These meals eat up almost a third of the 80 cents a day Nazia earns from her work at a construction site near the Old Delhi railway station. Nazia said she is too weak to labor more than four hours at a stretch. Because her children are young, they work only around the house, sometimes helping neighbors with chores in exchange for handfuls of uncooked rice.
The reasons behind the decline in urban calories are unclear.
One theory argues that much of the increased income from moving to cities is spent on expenses forced upon slum-dwellers. Their children fall sick more often from dirty water; they must pay for transportation to work sites; they must pay rent rather than live in huts they built themselves.
“These are the costs of participating in the urban economy,” said Madhura Swaminathan, an economist at Kolkata’s Indian Statistical Institute. “Your increased income is canceled out by increased expenditure. In the end, you have even less left for food.”
That’s what happened to Mohamed Hafiz Khan, 40, and his family of five. In 1992, they moved to Mumbai, joining the economic refugees who flock to the city at a rate of one person every eight minutes. Most end up in slums, like the one where Khan lives with his wife Shabana and their four children.
Khan, who works as a tailor, spends almost $90 out of the $150 he makes each month on food and kerosene for the family’s stove. In 1992, he paid $6.40 a month from his $38 wage for their 12-foot by 8-foot home in the Dharavi slum. This year, rent is $36 a month. His children fall sick almost twice a month, and the doctor’s fees add up. Their diet deteriorated as the price of kerosene in the slum’s black market soared.
While Singh’s government subsidizes the fuel, the Khans said corrupt local officials are siphoning off their allotment, forcing them to buy on the black market. Benchmark Asian prices of Kerosene in Singapore have risen fivefold in the past decade.
The four children used to drink Complan or Horlicks, enriched supplements their mother would mix with milk. They no longer do. The Khans used to eat rice, which used up more kerosene to cook. They no longer do. They used to eat as many rotis as they wanted to. Now they share 12 because they can’t afford the kerosene needed to roast them. They eat fruit maybe once every two weeks. The few vegetables the local market provides are withered and old.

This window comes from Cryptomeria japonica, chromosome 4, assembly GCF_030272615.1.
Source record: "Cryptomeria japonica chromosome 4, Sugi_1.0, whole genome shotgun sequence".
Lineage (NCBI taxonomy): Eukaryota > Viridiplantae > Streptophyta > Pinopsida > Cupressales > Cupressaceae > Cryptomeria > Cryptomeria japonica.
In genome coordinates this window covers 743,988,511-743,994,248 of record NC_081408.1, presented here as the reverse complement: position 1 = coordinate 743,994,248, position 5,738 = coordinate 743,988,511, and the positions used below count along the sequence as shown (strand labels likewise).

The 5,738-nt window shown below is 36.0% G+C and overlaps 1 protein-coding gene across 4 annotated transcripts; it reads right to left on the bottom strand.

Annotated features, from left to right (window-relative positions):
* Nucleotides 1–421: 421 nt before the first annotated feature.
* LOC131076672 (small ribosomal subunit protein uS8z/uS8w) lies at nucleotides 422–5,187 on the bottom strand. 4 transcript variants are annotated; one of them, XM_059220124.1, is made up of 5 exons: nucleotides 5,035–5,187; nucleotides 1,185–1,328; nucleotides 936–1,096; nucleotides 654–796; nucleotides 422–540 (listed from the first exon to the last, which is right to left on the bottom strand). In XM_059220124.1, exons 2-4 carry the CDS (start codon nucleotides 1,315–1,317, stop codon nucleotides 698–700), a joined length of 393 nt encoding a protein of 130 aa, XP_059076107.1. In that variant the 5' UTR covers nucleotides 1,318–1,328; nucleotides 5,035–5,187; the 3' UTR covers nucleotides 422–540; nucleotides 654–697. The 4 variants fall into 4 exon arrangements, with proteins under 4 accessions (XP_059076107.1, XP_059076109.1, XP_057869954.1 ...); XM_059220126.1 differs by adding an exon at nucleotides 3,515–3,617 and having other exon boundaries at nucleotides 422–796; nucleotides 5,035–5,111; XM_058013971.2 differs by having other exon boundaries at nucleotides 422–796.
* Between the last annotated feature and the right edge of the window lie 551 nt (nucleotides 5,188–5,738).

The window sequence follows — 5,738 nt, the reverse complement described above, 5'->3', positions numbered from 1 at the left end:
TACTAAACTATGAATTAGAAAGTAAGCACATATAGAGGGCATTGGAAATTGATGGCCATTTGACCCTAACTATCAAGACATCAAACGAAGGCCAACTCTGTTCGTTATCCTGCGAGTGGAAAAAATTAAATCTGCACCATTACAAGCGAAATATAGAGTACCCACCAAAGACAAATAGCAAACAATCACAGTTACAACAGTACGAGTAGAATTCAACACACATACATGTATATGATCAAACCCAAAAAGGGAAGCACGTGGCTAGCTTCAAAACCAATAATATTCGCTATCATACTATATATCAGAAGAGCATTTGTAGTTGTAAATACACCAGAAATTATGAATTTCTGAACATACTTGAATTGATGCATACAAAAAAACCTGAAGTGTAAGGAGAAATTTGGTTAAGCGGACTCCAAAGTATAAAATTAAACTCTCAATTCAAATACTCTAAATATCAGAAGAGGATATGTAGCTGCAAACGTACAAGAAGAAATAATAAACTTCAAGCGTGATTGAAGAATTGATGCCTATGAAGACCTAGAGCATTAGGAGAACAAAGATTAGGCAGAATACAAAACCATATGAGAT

Across India, the percentage of daily calorie needs being met by fruit and vegetables dropped between 1993 and 2010, according to the National Sample Survey Office. Rural families get 1.8 percent of their energy from those foods, from 2 percent in 1993, the data show. For city-dwellers, the share fell to 2.6 percent to 3.3 percent.
In the weeks before he died, Rashid tasted his first ice cream. Older brother Akbar was given one by a foreign tourist at the railway station, and he ran back home before it could melt so he could share it with Rashid.
“It was the sweetest thing I’ve ever had,” said Akbar, describing how he and Rashid licked the inside of the cardboard container, and then saved it as a reminder.
Both Rashid’s brothers survived malaria, common in Delhi’s slums during the monsoons, when rain water pools in potholes and open sewers for the Anopheles mosquito to breed. Rashid was weaker. Aslam, in an old picture taken for an identity card when he was three, appears to have rounded cheeks, and his arms were thicker than Rashid’s, his mother said. That may have been the result of two years when he lived with his grandparents in the village. When Akbar was 3, his father had been alive, and food was not that scarce.
Staff at St. Stephen’s Hospital weighed Rashid when his mother brought him in, shivering from eight hours of malaria- induced fevers. He weighed 12 kilos and his arms were “thin as sticks,” said Gaurav, the doctor.
Malnourishment had left his immune system too weak to fight the parasitic disease. He struggled with the richer hospital food and wasn’t able to properly absorb the chloroquine he was given for the malaria. A saline drip helped his condition a little, said Gaurav, who said he recalled the night so vividly because Rashid was the first child to die under his care. Gaurav gave the listless toddler medicines to lower his temperature, while mother Nazia tried to cool his skin with dampened rags.
To boost Rashid’s energy, Gaurav tried a trick that had worked with other children in his care: he gave an orderly the equivalent of 50 cents to buy ice cream.
“He ate three in three hours,” said Nazia.
On August 16, at about 3 a.m., Rashid died in his sleep.
In the refrigerator under the night shift nurse’s desk, surrounded by fresh syringes and medicines, a fourth cup of vanilla ice cream sat uneaten.